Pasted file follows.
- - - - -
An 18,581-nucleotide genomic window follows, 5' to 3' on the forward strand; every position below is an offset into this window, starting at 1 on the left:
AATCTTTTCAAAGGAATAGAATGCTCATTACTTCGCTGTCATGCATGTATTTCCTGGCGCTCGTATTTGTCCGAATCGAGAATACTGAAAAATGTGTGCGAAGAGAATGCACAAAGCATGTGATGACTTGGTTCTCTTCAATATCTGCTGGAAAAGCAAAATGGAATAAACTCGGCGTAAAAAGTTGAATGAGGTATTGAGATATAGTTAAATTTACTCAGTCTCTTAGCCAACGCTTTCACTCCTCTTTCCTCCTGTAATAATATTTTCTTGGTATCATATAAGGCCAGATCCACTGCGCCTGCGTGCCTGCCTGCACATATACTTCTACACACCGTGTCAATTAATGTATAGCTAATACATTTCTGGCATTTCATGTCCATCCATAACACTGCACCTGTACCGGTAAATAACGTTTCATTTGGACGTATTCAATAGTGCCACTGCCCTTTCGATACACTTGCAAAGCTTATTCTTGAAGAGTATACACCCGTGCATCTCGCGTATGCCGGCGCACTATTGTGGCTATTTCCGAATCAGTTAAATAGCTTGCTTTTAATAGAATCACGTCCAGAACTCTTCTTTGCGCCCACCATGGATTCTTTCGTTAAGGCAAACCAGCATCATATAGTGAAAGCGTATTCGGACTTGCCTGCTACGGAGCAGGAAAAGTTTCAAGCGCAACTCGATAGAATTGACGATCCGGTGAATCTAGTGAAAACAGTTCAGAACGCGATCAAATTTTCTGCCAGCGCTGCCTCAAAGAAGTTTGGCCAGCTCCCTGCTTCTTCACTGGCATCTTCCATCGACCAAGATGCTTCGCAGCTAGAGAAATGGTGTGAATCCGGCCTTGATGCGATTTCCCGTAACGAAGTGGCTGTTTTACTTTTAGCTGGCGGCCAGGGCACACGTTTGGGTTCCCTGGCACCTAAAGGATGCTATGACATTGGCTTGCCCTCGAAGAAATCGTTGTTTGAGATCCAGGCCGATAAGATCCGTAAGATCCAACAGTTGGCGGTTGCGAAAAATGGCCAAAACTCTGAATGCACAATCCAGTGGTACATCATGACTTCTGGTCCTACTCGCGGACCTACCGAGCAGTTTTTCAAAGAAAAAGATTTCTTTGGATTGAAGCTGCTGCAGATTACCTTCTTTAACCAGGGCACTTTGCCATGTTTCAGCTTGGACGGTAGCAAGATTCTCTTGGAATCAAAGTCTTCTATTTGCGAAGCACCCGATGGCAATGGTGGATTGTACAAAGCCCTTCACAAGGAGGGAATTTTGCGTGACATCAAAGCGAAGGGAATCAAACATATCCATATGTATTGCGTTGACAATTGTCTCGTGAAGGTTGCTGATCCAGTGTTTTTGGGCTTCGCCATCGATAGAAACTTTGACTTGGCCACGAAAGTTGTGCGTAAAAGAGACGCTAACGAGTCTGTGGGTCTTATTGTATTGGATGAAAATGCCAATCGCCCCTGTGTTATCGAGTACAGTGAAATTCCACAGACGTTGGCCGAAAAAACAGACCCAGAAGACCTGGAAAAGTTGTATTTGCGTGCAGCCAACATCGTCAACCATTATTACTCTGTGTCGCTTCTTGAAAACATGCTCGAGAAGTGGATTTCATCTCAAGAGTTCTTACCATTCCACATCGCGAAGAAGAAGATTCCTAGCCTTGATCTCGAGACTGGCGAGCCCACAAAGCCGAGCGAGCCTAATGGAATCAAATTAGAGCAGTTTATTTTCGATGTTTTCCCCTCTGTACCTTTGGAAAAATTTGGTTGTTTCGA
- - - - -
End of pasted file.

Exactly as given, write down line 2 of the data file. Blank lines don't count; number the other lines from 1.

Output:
AATCTTTTCAAAGGAATAGAATGCTCATTACTTCGCTGTCATGCATGTATTTCCTGGCGCTCGTATTTGTCCGAATCGAGAATACTGAAAAATGTGTGCGAAGAGAATGCACAAAGCATGTGATGACTTGGTTCTCTTCAATATCTGCTGGAAAAGCAAAATGGAATAAACTCGGCGTAAAAAGTTGAATGAGGTATTGAGATATAGTTAAATTTACTCAGTCTCTTAGCCAACGCTTTCACTCCTCTTTCCTCCTGTAATAATATTTTCTTGGTATCATATAAGGCCAGATCCACTGCGCCTGCGTGCCTGCCTGCACATATACTTCTACACACCGTGTCAATTAATGTATAGCTAATACATTTCTGGCATTTCATGTCCATCCATAACACTGCACCTGTACCGGTAAATAACGTTTCATTTGGACGTATTCAATAGTGCCACTGCCCTTTCGATACACTTGCAAAGCTTATTCTTGAAGAGTATACACCCGTGCATCTCGCGTATGCCGGCGCACTATTGTGGCTATTTCCGAATCAGTTAAATAGCTTGCTTTTAATAGAATCACGTCCAGAACTCTTCTTTGCGCCCACCATGGATTCTTTCGTTAAGGCAAACCAGCATCATATAGTGAAAGCGTATTCGGACTTGCCTGCTACGGAGCAGGAAAAGTTTCAAGCGCAACTCGATAGAATTGACGATCCGGTGAATCTAGTGAAAACAGTTCAGAACGCGATCAAATTTTCTGCCAGCGCTGCCTCAAAGAAGTTTGGCCAGCTCCCTGCTTCTTCACTGGCATCTTCCATCGACCAAGATGCTTCGCAGCTAGAGAAATGGTGTGAATCCGGCCTTGATGCGATTTCCCGTAACGAAGTGGCTGTTTTACTTTTAGCTGGCGGCCAGGGCACACGTTTGGGTTCCCTGGCACCTAAAGGATGCTATGACATTGGCTTGCCCTCGAAGAAATCGTTGTTTGAGATCCAGGCCGATAAGATCCGTAAGATCCAACAGTTGGCGGTTGCGAAAAATGGCCAAAACTCTGAATGCACAATCCAGTGGTACATCATGACTTCTGGTCCTACTCGCGGACCTACCGAGCAGTTTTTCAAAGAAAAAGATTTCTTTGGATTGAAGCTGCTGCAGATTACCTTCTTTAACCAGGGCACTTTGCCATGTTTCAGCTTGGACGGTAGCAAGATTCTCTTGGAATCAAAGTCTTCTATTTGCGAAGCACCCGATGGCAATGGTGGATTGTACAAAGCCCTTCACAAGGAGGGAATTTTGCGTGACATCAAAGCGAAGGGAATCAAACATATCCATATGTATTGCGTTGACAATTGTCTCGTGAAGGTTGCTGATCCAGTGTTTTTGGGCTTCGCCATCGATAGAAACTTTGACTTGGCCACGAAAGTTGTGCGTAAAAGAGACGCTAACGAGTCTGTGGGTCTTATTGTATTGGATGAAAATGCCAATCGCCCCTGTGTTATCGAGTACAGTGAAATTCCACAGACGTTGGCCGAAAAAACAGACCCAGAAGACCTGGAAAAGTTGTATTTGCGTGCAGCCAACATCGTCAACCATTATTACTCTGTGTCGCTTCTTGAAAACATGCTCGAGAAGTGGATTTCATCTCAAGAGTTCTTACCATTCCACATCGCGAAGAAGAAGATTCCTAGCCTTGATCTCGAGACTGGCGAGCCCACAAAGCCGAGCGAGCCTAATGGAATCAAATTAGAGCAGTTTATTTTCGATGTTTTCCCCTCTGTACCTTTGGAAAAATTTGGTTGTTTCGA